Well, yes, I learned that India has a huge population of Muslims as well and they are a social community just like any other community, there is diversity even among Muslims. For example, Muslims of Sarita Vihar are going to be different from Muslims of Seelampur and Hauz Khas. I think that I am fascinated with Delhi as it is such a Muslim city. I look around and see the presence of Old Muslims in the form of ancient monuments, although they are in disrepair. I guess that's what inspires me to understand the situation of Muslims in Delhi more and I think that I can do that in the best way through culture. This explains my focus on films, theatre, film, and also the heritage walks in Delhi that happen at monuments and forts built by Muslims.
So primarily culture is your area of research...?
My inspiration for theatres would be Munshi Premchand’s 1924 play “Karbala”. In this play, the story of Muharram and Ashura is described when Prophet Mohammad’s grandson was killed by other Muslims so in Karbala, Premchand is thinking about how to build unity among the Hindus and Muslims by using this history. He thought this history would inspire the communities to work harmoniously. I have read his letters about this play and he says that Hussain was such an emaandar (honest) character and if only Hindus would know about Hussain they would respect Muslims and work together to fight the new Yazeed(a villain in Islamic history) that is the British's colonial rule.
How many languages can you read and write in?
Like theek se..? (Competently)…Ummm… I guess Persian, Arabic, Devanagari, and Urdu but I am most comfortable with Urdu…
Jaclyn's handwritten postcard to Niti Phool and Sayeed Alam
Were you interested in Muslim culture before 9/11 happened?
No, like I mentioned before I was studying Arabic as it was mandatory to take up a foreign language but koi maqsad nahi tha (I had no aim). I took up Arabic just cause the language fascinated me a lot. It was only after 9/11 that I realised I needed to learn more about Muslim history and culture in addition to Arabic.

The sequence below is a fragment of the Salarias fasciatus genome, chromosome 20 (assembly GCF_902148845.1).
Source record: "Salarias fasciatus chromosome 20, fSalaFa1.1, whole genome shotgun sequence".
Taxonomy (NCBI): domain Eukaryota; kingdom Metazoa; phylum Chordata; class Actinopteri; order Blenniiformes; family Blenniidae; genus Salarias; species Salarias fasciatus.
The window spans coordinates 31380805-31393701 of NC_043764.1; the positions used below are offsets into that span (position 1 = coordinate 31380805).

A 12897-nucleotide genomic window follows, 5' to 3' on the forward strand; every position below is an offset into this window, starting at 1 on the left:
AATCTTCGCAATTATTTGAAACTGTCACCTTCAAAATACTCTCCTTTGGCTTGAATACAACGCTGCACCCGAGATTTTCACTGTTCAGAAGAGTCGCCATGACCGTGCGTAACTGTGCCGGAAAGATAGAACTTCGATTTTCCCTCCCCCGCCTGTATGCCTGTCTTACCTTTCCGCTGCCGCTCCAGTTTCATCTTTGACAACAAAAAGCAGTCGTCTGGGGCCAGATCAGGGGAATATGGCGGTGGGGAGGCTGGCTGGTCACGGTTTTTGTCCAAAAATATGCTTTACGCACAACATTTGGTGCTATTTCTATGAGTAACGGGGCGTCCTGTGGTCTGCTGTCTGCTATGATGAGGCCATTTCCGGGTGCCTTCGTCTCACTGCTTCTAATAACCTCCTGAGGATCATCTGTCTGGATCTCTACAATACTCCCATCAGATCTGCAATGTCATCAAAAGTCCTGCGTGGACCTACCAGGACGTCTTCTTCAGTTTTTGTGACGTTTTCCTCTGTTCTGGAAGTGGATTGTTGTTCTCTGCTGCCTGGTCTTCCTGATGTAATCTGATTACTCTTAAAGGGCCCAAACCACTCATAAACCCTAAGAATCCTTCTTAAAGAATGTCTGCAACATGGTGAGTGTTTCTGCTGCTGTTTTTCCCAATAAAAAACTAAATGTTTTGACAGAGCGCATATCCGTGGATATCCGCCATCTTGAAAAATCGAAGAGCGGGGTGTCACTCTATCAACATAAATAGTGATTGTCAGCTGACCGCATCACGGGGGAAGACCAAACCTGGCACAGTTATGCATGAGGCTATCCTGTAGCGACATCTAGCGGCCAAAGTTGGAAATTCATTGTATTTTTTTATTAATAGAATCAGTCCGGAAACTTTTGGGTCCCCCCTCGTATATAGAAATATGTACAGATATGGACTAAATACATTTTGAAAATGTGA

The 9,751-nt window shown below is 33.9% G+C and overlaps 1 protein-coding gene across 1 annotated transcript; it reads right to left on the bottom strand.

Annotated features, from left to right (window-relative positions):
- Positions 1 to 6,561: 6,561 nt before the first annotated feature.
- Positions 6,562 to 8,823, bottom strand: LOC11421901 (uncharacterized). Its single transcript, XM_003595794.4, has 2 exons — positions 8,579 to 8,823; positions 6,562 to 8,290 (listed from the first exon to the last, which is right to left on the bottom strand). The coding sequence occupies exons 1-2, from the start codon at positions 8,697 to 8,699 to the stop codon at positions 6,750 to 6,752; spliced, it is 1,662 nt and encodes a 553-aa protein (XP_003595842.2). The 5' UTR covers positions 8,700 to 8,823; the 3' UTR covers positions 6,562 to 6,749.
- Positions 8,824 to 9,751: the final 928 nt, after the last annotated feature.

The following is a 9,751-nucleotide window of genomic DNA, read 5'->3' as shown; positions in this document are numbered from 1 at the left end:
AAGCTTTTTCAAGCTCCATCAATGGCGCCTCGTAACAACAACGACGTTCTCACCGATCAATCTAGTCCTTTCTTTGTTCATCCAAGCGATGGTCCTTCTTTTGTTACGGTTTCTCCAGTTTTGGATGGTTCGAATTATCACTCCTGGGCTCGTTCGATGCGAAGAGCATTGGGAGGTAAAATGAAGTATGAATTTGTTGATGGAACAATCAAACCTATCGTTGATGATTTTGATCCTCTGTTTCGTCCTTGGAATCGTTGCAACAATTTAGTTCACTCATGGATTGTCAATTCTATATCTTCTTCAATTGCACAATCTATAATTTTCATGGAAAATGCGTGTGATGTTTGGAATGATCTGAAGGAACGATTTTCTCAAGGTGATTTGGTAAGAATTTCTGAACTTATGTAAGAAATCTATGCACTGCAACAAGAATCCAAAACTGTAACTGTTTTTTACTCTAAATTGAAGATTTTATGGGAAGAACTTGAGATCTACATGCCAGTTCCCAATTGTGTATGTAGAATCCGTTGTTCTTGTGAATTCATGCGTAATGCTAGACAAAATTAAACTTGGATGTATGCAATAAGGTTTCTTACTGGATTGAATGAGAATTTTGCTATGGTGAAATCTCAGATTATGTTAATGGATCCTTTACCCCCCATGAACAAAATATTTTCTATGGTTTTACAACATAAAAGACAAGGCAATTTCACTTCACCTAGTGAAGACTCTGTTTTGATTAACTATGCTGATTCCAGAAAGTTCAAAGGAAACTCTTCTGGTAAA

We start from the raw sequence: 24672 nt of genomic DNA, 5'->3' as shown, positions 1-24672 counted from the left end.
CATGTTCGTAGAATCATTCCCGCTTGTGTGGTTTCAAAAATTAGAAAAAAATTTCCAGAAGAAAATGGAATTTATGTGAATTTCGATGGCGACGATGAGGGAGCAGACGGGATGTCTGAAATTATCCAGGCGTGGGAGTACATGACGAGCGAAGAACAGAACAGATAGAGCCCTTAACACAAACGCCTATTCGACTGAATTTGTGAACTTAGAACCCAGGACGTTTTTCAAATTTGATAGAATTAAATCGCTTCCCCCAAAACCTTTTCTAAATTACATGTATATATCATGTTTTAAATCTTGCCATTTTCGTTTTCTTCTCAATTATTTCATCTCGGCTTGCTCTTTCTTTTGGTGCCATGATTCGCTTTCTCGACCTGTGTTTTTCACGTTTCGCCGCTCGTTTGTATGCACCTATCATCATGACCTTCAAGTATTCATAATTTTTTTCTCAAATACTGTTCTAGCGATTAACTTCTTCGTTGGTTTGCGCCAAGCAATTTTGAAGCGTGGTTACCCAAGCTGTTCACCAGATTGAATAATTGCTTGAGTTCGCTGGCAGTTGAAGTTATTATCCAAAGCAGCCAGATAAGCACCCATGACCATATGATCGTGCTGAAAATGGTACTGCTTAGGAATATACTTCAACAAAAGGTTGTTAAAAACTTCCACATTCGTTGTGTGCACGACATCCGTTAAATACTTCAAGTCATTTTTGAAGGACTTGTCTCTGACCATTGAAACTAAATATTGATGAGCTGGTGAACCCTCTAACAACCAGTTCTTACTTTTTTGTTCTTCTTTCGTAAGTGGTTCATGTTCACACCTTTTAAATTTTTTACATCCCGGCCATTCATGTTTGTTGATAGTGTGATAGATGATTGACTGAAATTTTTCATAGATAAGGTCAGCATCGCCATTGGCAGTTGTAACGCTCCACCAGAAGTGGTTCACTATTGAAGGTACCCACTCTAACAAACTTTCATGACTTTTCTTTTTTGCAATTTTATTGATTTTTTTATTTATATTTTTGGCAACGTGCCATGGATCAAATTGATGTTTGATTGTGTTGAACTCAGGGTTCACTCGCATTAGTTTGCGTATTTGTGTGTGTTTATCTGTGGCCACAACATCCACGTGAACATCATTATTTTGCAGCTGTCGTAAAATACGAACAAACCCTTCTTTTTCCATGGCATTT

Can you share more about the main topic of your thesis and your current research?
I think my research is focused on what is the nature of the Muslim character in this play or what is the nature of the Muslim character in this film. But now I think that is not an interesting question to ask, I think now the question should be what is this Muslim character being used for… and I think it's not about Muslims but rather something about Indian society, India as a whole, as a national idea. Because the depictions of Muslims in film and theatre, they're very often not realistic. They are sometimes terrorists only and other times only nationalists. The depictions are so conflicting that I think that there's a more important question which is why are people putting these ideas on Muslim characters. Does this make sense?
So, what I think is what does this character say about Muslims as a community... But again I think that's not the important question. Nehru had a vision where he saw unity between all castes and tribes and religious communities but there probably never has been. So I think that Muslim characters serve a purpose which allows people to express concerns about division and unity in Indian society.
Are you somewhere disappointed about the portrayal of Muslims, especially in the entertainment diaspora?
Yeah, but it's not just India, sirf India ki baat nahi hai..it happens in America as well..it happens in Europe too..almost everywhere...Negative depictions are a pervasive problem.
What theatre groups you have worked with, movies that you researched..?